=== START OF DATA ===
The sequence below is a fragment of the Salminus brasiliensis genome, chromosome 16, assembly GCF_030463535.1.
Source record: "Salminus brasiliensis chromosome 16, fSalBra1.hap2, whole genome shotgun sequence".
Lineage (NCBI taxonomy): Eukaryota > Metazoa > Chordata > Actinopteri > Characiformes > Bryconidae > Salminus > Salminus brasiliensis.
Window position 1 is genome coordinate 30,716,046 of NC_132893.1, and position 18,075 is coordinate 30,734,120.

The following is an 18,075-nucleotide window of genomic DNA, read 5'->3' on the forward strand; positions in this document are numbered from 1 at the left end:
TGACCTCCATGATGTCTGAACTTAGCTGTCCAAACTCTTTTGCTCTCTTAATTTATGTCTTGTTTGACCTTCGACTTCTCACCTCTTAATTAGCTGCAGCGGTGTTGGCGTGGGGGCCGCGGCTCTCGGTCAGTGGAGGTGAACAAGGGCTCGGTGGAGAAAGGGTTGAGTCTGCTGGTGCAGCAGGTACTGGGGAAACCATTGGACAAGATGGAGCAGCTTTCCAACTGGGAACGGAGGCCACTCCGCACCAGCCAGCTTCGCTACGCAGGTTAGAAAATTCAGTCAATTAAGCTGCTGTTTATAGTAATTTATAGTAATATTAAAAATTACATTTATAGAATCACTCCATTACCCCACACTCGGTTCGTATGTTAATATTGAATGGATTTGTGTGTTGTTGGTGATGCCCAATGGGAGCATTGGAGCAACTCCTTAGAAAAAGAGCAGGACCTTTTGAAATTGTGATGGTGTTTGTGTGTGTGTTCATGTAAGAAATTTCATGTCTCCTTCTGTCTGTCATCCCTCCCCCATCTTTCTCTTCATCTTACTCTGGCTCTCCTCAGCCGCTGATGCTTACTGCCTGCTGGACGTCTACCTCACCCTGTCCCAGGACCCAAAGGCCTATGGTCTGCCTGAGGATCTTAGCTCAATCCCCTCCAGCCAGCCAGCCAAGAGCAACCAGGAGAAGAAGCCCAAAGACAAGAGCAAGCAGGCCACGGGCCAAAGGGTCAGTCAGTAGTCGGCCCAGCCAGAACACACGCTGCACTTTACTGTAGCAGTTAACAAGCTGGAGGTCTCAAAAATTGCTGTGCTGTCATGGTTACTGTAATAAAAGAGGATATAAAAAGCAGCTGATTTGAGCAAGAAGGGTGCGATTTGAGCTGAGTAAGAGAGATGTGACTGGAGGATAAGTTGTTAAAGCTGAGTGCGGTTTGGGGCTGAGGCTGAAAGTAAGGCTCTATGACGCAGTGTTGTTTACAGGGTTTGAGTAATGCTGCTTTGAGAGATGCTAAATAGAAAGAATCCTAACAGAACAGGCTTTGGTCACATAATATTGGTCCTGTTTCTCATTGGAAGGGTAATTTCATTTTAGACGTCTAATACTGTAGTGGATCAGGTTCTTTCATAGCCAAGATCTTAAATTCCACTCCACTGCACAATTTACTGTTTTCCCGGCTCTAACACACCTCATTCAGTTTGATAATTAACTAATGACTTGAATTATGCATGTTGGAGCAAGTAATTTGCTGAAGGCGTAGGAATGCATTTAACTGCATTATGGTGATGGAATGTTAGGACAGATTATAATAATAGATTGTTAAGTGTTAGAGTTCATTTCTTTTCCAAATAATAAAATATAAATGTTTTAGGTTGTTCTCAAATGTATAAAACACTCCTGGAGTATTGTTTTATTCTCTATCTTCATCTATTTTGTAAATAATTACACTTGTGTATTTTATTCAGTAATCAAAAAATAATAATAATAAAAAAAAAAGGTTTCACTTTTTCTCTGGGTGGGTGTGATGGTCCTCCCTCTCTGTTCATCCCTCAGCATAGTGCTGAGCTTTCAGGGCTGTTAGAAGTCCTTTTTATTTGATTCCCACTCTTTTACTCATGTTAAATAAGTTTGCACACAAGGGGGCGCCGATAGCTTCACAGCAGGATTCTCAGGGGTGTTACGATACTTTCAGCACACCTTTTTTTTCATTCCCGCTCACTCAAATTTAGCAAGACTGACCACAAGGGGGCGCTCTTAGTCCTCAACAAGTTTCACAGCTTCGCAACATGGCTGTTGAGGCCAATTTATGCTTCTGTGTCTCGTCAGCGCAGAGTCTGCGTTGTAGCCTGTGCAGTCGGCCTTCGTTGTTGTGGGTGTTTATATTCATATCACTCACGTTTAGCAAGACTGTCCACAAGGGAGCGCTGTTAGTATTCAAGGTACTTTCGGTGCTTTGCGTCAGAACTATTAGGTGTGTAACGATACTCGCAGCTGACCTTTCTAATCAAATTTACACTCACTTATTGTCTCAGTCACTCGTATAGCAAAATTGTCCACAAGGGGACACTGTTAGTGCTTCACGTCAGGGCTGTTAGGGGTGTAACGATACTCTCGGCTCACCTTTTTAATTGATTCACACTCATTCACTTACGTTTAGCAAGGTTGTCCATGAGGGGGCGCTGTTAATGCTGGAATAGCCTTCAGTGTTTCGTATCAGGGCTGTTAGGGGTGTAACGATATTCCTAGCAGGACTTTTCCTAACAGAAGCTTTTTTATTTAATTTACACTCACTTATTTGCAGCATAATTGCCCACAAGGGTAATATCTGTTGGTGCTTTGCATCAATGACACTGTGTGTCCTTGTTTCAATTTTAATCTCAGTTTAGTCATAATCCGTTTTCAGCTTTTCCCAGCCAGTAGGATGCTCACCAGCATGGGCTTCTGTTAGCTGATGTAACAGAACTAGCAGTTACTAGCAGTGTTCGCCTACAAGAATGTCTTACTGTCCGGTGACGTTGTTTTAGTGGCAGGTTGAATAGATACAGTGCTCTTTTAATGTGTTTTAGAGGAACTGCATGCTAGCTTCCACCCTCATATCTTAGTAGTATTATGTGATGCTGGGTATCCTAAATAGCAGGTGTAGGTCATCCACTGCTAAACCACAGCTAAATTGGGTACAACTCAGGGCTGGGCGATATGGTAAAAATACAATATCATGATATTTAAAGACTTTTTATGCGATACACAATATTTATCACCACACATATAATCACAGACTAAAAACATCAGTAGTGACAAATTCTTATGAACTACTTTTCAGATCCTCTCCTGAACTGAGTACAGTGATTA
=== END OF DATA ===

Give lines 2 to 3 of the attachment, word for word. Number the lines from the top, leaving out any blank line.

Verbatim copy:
Source record: "Salminus brasiliensis chromosome 16, fSalBra1.hap2, whole genome shotgun sequence".
Lineage (NCBI taxonomy): Eukaryota > Metazoa > Chordata > Actinopteri > Characiformes > Bryconidae > Salminus > Salminus brasiliensis.